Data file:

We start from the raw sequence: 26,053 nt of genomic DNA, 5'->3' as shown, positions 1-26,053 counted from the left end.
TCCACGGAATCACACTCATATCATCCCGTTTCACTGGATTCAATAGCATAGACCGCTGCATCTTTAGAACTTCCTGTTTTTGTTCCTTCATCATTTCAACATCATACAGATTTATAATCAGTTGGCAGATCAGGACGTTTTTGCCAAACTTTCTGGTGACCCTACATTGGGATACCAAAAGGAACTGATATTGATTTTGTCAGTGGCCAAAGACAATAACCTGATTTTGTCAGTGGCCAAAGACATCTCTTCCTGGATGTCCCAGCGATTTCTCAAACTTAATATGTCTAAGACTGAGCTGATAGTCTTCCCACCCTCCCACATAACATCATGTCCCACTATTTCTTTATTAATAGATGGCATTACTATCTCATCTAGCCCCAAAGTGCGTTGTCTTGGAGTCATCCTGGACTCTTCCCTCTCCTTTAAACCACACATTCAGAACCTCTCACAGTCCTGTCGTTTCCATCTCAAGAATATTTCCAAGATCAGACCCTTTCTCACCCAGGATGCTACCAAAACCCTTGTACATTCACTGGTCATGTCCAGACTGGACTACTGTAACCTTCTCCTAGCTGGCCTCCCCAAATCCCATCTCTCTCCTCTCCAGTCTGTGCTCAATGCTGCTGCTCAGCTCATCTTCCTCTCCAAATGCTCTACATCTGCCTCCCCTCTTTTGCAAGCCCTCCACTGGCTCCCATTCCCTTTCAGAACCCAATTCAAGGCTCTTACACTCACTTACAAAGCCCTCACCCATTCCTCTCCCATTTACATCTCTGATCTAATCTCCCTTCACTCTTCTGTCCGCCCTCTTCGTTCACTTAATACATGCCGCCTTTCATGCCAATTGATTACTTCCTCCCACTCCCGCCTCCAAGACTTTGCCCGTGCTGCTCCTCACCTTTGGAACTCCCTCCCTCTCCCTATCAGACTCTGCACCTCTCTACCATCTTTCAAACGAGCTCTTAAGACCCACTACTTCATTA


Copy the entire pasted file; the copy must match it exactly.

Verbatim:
We start from the raw sequence: 26,053 nt of genomic DNA, 5'->3' as shown, positions 1-26,053 counted from the left end.
TCCACGGAATCACACTCATATCATCCCGTTTCACTGGATTCAATAGCATAGACCGCTGCATCTTTAGAACTTCCTGTTTTTGTTCCTTCATCATTTCAACATCATACAGATTTATAATCAGTTGGCAGATCAGGACGTTTTTGCCAAACTTTCTGGTGACCCTACATTGGGATACCAAAAGGAACTGATATTGATTTTGTCAGTGGCCAAAGACAATAACCTGATTTTGTCAGTGGCCAAAGACATCTCTTCCTGGATGTCCCAGCGATTTCTCAAACTTAATATGTCTAAGACTGAGCTGATAGTCTTCCCACCCTCCCACATAACATCATGTCCCACTATTTCTTTATTAATAGATGGCATTACTATCTCATCTAGCCCCAAAGTGCGTTGTCTTGGAGTCATCCTGGACTCTTCCCTCTCCTTTAAACCACACATTCAGAACCTCTCACAGTCCTGTCGTTTCCATCTCAAGAATATTTCCAAGATCAGACCCTTTCTCACCCAGGATGCTACCAAAACCCTTGTACATTCACTGGTCATGTCCAGACTGGACTACTGTAACCTTCTCCTAGCTGGCCTCCCCAAATCCCATCTCTCTCCTCTCCAGTCTGTGCTCAATGCTGCTGCTCAGCTCATCTTCCTCTCCAAATGCTCTACATCTGCCTCCCCTCTTTTGCAAGCCCTCCACTGGCTCCCATTCCCTTTCAGAACCCAATTCAAGGCTCTTACACTCACTTACAAAGCCCTCACCCATTCCTCTCCCATTTACATCTCTGATCTAATCTCCCTTCACTCTTCTGTCCGCCCTCTTCGTTCACTTAATACATGCCGCCTTTCATGCCAATTGATTACTTCCTCCCACTCCCGCCTCCAAGACTTTGCCCGTGCTGCTCCTCACCTTTGGAACTCCCTCCCTCTCCCTATCAGACTCTGCACCTCTCTACCATCTTTCAAACGAGCTCTTAAGACCCACTACTTCATTA